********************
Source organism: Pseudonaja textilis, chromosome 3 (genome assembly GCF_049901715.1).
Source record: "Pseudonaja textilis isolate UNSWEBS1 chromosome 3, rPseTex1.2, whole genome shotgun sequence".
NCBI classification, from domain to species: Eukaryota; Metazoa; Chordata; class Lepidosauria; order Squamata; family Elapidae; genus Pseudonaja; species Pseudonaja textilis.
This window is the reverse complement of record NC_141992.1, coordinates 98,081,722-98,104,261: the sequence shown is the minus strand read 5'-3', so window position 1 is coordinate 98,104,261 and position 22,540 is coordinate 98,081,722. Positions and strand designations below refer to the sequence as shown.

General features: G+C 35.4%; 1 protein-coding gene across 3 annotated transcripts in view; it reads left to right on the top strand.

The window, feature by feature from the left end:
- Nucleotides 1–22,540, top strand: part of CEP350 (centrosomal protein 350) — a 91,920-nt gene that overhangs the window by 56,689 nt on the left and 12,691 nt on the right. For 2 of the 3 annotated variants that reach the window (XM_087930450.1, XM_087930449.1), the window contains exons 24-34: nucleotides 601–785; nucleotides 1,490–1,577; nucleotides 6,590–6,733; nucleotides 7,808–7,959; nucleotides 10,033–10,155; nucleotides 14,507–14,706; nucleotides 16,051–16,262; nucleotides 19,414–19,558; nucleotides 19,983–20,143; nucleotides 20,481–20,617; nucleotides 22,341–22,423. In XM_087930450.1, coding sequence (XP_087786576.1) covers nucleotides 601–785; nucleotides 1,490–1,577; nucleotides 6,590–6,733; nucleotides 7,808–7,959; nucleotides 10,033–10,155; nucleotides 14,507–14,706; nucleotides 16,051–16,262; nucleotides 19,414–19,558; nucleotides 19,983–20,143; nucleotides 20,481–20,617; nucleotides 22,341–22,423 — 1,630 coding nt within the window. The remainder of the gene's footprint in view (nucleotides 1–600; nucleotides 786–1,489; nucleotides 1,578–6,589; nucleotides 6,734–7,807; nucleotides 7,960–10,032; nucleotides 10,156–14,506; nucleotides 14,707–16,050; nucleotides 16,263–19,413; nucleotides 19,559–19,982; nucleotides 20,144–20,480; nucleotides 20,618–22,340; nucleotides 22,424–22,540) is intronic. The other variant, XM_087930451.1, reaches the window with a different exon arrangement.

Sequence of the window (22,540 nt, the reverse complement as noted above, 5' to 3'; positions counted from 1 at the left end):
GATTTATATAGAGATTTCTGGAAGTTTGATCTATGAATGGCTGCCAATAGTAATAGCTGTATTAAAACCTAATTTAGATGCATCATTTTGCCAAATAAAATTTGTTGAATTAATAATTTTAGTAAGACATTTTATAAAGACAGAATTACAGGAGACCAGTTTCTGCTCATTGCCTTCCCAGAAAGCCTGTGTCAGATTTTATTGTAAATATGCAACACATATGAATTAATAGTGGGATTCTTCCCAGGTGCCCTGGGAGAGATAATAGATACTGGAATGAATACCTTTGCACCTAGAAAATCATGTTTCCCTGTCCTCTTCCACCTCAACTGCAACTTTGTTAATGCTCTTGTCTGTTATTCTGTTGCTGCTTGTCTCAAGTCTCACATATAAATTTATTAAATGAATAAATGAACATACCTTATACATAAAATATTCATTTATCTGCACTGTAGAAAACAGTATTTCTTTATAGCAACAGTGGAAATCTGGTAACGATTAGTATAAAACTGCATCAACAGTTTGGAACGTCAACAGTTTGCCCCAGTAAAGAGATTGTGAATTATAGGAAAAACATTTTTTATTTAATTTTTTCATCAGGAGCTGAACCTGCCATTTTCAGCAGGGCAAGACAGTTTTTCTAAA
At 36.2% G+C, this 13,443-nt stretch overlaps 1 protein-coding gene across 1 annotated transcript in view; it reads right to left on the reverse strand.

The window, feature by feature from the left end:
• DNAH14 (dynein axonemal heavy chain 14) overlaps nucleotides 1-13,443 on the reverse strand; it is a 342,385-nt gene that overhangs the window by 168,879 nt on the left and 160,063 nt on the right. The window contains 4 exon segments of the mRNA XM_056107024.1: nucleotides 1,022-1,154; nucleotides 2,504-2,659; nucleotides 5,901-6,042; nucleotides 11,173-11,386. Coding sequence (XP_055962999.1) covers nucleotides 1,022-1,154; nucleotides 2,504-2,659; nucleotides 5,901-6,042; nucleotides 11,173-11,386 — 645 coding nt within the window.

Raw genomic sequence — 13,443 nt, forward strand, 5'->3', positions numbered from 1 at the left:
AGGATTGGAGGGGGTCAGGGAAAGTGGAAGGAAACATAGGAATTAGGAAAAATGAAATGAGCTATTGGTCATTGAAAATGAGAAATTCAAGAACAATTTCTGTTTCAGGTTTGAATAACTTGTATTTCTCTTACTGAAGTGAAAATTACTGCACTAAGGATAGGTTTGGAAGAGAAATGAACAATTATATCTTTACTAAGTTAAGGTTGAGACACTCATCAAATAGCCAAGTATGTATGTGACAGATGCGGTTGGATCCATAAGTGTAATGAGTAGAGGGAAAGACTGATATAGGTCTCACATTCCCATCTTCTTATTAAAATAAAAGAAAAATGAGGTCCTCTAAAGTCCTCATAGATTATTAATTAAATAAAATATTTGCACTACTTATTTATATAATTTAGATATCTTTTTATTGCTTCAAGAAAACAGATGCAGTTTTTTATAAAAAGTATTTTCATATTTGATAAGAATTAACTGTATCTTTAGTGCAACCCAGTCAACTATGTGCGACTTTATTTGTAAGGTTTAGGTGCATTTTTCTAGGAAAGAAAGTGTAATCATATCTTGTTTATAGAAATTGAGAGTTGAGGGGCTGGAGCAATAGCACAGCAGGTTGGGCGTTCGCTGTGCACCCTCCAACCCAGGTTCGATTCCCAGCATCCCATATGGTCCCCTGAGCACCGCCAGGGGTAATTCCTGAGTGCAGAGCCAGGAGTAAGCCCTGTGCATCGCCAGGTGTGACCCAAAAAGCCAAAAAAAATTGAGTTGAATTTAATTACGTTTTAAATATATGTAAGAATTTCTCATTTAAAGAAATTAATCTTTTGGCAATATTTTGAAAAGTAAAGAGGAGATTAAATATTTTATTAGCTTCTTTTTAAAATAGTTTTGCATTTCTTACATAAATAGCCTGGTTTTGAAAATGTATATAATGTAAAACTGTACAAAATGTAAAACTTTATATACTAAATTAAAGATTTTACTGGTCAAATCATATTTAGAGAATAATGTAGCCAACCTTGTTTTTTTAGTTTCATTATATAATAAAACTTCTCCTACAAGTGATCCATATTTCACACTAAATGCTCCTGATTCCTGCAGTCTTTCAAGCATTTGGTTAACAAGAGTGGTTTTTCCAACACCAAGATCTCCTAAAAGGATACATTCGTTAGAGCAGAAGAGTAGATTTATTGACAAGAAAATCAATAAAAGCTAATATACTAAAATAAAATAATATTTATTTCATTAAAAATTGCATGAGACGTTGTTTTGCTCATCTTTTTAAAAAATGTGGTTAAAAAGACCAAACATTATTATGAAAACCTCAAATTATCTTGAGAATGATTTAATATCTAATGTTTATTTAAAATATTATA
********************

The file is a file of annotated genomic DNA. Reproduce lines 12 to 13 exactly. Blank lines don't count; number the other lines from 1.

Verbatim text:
• DNAH14 (dynein axonemal heavy chain 14) overlaps nucleotides 1-13,443 on the reverse strand; it is a 342,385-nt gene that overhangs the window by 168,879 nt on the left and 160,063 nt on the right. The window contains 4 exon segments of the mRNA XM_056107024.1: nucleotides 1,022-1,154; nucleotides 2,504-2,659; nucleotides 5,901-6,042; nucleotides 11,173-11,386. Coding sequence (XP_055962999.1) covers nucleotides 1,022-1,154; nucleotides 2,504-2,659; nucleotides 5,901-6,042; nucleotides 11,173-11,386 — 645 coding nt within the window.

Raw genomic sequence — 13,443 nt, forward strand, 5'->3', positions numbered from 1 at the left: